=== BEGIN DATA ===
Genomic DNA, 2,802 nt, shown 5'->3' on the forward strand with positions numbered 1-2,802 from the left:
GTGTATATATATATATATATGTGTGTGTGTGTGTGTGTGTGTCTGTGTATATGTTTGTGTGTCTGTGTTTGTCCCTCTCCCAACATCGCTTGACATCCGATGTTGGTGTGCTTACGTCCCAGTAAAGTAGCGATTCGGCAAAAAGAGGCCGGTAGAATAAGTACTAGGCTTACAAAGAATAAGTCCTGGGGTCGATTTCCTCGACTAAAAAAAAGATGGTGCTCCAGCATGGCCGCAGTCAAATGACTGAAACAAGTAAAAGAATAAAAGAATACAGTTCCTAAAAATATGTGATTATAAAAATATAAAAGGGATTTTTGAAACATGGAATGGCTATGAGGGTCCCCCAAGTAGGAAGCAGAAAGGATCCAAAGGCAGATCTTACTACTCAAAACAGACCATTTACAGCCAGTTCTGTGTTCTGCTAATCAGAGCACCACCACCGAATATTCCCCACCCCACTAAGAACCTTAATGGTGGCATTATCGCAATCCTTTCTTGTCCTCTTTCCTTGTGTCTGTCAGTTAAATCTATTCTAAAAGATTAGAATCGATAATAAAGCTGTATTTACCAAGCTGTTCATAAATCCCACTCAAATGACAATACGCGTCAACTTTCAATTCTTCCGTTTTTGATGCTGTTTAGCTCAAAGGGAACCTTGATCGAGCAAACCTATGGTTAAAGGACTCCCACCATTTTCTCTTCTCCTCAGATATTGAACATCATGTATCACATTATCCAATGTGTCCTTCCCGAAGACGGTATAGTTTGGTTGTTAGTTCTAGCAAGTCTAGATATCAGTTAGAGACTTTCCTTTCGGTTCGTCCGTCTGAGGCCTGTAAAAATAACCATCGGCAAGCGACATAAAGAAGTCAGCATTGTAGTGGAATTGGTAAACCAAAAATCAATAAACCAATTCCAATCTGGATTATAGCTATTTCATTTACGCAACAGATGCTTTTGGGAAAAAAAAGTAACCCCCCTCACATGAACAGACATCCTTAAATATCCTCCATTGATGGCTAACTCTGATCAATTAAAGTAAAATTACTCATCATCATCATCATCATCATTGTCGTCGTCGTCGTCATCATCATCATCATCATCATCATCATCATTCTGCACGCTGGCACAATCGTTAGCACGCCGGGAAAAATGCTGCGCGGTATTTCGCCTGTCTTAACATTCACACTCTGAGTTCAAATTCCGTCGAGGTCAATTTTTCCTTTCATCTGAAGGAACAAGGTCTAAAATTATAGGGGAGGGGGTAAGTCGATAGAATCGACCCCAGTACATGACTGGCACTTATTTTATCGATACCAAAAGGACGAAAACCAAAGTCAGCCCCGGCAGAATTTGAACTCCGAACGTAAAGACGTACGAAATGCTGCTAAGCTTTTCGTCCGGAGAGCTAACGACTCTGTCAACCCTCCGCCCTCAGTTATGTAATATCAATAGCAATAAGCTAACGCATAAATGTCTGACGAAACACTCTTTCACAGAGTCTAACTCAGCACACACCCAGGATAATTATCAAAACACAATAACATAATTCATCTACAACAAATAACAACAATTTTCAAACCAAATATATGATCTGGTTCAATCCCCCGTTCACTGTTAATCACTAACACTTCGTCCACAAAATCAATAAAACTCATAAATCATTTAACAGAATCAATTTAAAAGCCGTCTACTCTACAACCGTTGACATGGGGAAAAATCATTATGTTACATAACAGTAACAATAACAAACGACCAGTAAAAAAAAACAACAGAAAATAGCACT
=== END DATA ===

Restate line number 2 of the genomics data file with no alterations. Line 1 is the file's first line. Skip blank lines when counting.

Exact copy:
GTGTATATATATATATATATGTGTGTGTGTGTGTGTGTGTGTCTGTGTATATGTTTGTGTGTCTGTGTTTGTCCCTCTCCCAACATCGCTTGACATCCGATGTTGGTGTGCTTACGTCCCAGTAAAGTAGCGATTCGGCAAAAAGAGGCCGGTAGAATAAGTACTAGGCTTACAAAGAATAAGTCCTGGGGTCGATTTCCTCGACTAAAAAAAAGATGGTGCTCCAGCATGGCCGCAGTCAAATGACTGAAACAAGTAAAAGAATAAAAGAATACAGTTCCTAAAAATATGTGATTATAAAAATATAAAAGGGATTTTTGAAACATGGAATGGCTATGAGGGTCCCCCAAGTAGGAAGCAGAAAGGATCCAAAGGCAGATCTTACTACTCAAAACAGACCATTTACAGCCAGTTCTGTGTTCTGCTAATCAGAGCACCACCACCGAATATTCCCCACCCCACTAAGAACCTTAATGGTGGCATTATCGCAATCCTTTCTTGTCCTCTTTCCTTGTGTCTGTCAGTTAAATCTATTCTAAAAGATTAGAATCGATAATAAAGCTGTATTTACCAAGCTGTTCATAAATCCCACTCAAATGACAATACGCGTCAACTTTCAATTCTTCCGTTTTTGATGCTGTTTAGCTCAAAGGGAACCTTGATCGAGCAAACCTATGGTTAAAGGACTCCCACCATTTTCTCTTCTCCTCAGATATTGAACATCATGTATCACATTATCCAATGTGTCCTTCCCGAAGACGGTATAGTTTGGTTGTTAGTTCTAGCAAGTCTAGATATCAGTTAGAGACTTTCCTTTCGGTTCGTCCGTCTGAGGCCTGTAAAAATAACCATCGGCAAGCGACATAAAGAAGTCAGCATTGTAGTGGAATTGGTAAACCAAAAATCAATAAACCAATTCCAATCTGGATTATAGCTATTTCATTTACGCAACAGATGCTTTTGGGAAAAAAAAGTAACCCCCCTCACATGAACAGACATCCTTAAATATCCTCCATTGATGGCTAACTCTGATCAATTAAAGTAAAATTACTCATCATCATCATCATCATCATTGTCGTCGTCGTCGTCATCATCATCATCATCATCATCATCATCATTCTGCACGCTGGCACAATCGTTAGCACGCCGGGAAAAATGCTGCGCGGTATTTCGCCTGTCTTAACATTCACACTCTGAGTTCAAATTCCGTCGAGGTCAATTTTTCCTTTCATCTGAAGGAACAAGGTCTAAAATTATAGGGGAGGGGGTAAGTCGATAGAATCGACCCCAGTACATGACTGGCACTTATTTTATCGATACCAAAAGGACGAAAACCAAAGTCAGCCCCGGCAGAATTTGAACTCCGAACGTAAAGACGTACGAAATGCTGCTAAGCTTTTCGTCCGGAGAGCTAACGACTCTGTCAACCCTCCGCCCTCAGTTATGTAATATCAATAGCAATAAGCTAACGCATAAATGTCTGACGAAACACTCTTTCACAGAGTCTAACTCAGCACACACCCAGGATAATTATCAAAACACAATAACATAATTCATCTACAACAAATAACAACAATTTTCAAACCAAATATATGATCTGGTTCAATCCCCCGTTCACTGTTAATCACTAACACTTCGTCCACAAAATCAATAAAACTCATAAATCATTTAACAGAATCAATTTAAAAGCCGTCTACTCTACAACCGTTGACATGGGGAAAAATCATTATGTTACATAACAGTAACAATAACAAACGACCAGTAAAAAAAAACAACAGAAAATAGCACT